Distracted & Unsettled
I’ve been feeling strangely distracted and unsettled recently.
There’s no particular reason I can put my finger on, it’s just me being me I guess.
I’ve let my running slip, I’ve done no work on the boat, what little writing I’ve done has been slow, disjointed and poor.
It’s disappointing. I have the tools, I have the time, I have no excuses.
The marina is getting busier with folks returning after spending the winter back home. All around there’s work going on, there’s a buzz about the place.
A new season approaches, there’s talk of Greece, Italy, The Balearics, The Azores, The Canaries and Atlantic crossings.
Truth be told it’s bugging me. Because we’re going nowhere. Maybe that’s got something to do with it.
I know it’s our choice. I know it’s the right decision. I know it’s necessary. But ……
It probably didn’t help that one of my distractions was to set up a new page on this website showing all the places we’ve been over the past two years. So many great memories.
You can check out the page HERE.
Gail is heading back to the UK for a few weeks on Tuesday. I’ll be on my own again. There really won’t be any excuse not to get myself together.
For now I’ll leave you with a miscellany of the week.
Gails been busy making new covers for the pod and nav seats.
She’s also added another item to her ‘things I never thought I’d do’ list – Mast climbing.
She’ll no doubt tell more in her own blog but needless to say I’m very proud of her.
The weather has turned warm and sunny for now. A welcome early spring. Alicante airport recorded it’s warmest March day yesterday. Temperatures peaked at 32.5’C (90.5’F), the hottest since records began in 1878.
Before the heat arrived we had our windiest day since arriving in September. Neighbours recorded a gust of 50 knots, and although we were safe and sheltered in our spot a local boat on the hard a short distance away was blown over onto an adjacent boat trailer.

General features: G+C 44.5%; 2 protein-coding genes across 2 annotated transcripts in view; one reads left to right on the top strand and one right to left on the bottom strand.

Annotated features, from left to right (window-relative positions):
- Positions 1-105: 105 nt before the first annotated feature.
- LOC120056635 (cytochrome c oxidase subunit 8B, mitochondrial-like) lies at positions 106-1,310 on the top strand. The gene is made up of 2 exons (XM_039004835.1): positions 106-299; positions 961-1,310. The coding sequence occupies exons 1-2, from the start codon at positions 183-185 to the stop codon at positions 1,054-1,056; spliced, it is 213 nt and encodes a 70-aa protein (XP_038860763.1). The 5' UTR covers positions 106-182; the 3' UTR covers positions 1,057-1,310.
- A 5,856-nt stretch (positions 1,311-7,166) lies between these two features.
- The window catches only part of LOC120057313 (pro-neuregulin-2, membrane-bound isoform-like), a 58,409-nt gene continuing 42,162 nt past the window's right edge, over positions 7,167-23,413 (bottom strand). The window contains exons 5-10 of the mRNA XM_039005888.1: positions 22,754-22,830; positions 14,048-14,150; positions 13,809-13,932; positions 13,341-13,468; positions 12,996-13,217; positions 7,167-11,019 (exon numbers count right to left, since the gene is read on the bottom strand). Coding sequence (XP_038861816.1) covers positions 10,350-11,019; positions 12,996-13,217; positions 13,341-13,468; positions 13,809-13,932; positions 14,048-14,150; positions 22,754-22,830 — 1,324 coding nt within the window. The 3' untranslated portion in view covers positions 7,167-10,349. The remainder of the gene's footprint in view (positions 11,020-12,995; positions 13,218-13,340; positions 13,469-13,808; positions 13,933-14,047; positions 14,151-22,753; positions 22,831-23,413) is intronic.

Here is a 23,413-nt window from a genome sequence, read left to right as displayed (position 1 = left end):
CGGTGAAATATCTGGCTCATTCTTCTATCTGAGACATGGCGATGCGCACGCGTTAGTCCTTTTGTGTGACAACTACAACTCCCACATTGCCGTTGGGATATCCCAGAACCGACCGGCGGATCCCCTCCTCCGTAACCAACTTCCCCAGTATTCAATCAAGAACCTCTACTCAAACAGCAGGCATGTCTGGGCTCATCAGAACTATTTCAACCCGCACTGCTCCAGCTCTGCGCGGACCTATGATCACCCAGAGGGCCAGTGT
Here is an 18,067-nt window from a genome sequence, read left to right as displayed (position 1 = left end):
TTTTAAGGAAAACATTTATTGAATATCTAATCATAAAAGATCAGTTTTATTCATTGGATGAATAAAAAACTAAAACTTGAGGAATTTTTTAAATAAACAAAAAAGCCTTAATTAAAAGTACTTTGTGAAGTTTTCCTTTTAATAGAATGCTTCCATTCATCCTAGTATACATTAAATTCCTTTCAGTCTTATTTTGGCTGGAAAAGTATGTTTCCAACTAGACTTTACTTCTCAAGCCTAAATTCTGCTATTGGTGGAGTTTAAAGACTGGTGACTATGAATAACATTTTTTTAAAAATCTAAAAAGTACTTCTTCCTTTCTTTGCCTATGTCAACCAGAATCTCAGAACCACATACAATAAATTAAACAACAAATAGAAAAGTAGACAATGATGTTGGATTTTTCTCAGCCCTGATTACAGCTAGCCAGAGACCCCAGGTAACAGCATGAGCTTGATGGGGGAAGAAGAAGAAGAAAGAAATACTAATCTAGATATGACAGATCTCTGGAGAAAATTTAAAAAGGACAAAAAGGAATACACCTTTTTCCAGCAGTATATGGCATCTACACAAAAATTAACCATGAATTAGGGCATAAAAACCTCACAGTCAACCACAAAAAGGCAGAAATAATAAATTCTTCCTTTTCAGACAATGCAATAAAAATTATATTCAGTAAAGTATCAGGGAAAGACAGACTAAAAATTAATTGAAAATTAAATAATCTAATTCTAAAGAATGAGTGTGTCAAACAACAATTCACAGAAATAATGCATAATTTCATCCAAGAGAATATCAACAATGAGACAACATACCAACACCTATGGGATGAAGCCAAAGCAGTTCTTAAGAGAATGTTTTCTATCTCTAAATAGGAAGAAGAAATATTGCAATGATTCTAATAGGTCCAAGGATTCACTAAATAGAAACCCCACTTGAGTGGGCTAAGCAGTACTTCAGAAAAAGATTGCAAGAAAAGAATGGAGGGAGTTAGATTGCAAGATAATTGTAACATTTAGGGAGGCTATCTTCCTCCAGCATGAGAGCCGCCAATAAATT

The trailer punched a hole through the hull, ripped up part of the deck and broke one of the mast spreaders. Luckily it happened at night when no one was around.
Happily the wind was short-lived and normal weather service soon returned.
Another walk around the Calblanque Regional Park seemed a good idea. It was a tonic.
One of my other distractions was a very pleasant and welcome one.
It’s not unusual to have people take an interest in ‘Gleda’. We’re in quite a prominent position in the marina, there’s plenty of folks walking by and quite often they’ll stop and ask a few questions.
So it was the other day as a gentleman came onto the pontoon, he pointed at ‘Gleda’ and in a French accent said ‘Is a Tiki 38?’. I answered ‘yes she is’. ‘Ah’ he said, ‘so you are Neil yes?’.
The source of his knowledge was soon revealed. Jean-Claude Roux was his name and along with his wife Denis they were here because their son Olivier had told them to seek us out if they were passing Cartagena.
Olivier is another of my long term followers and a fellow Tiki 38 builder. Based in Geneva Switzerland, Olivier is one of the good ‘Wharram Friends’ I’ve never met.
Olivier is an engraver. He sent me a pewter Tiki necklace as a gift when we launched ‘Gleda’. I’ve worn it ever since.
Monsieur and Madame Roux are a lovely couple. They spend five months of the year in their camper van to avoid the cold winters in Switzerland. They sailed round the world in their own boat. It’s not hard to see where Olivier gets his kindness and spirit of adventure from.
It was an honour to have them aboard and I very much hope I get to meet their son sometime soon.
Sailing Yacht ‘A’ is still here and attracting a lot of attention.
Remember when I said that she dominates the harbour? Well have a look at the photo below.
The other morning I spotted another superyacht heading in. It was the 82m (272ft) ‘Kibo’.
That’s her coming alongside ahead of ‘A’. See what I mean?
‘Kibo’ is also Russian owned. A fella by the name of Alexander Mamut. The UK chain of Waterstones book shops is part of his empire apparently.
As far as I’m concerned ‘Kibo’ is a proper superyacht. All the interiors were designed by Terence Disdale. There’s a great article about her on the Boat International site HERE.
She’s described as having a timeless classic design. Specially commissioned artworks are a feature.
I particularly like a couple of quotes;
Of the dining area:
“A five star yacht will not properly function without five star pantries”
Of the lack of pool or jacuzzi:
“The owner said to me, ‘Who sits in a Jacuzzi? Really?’ He was right – you don’t want to be sitting in water when all you want to do is watch as you’re coming into harbour,”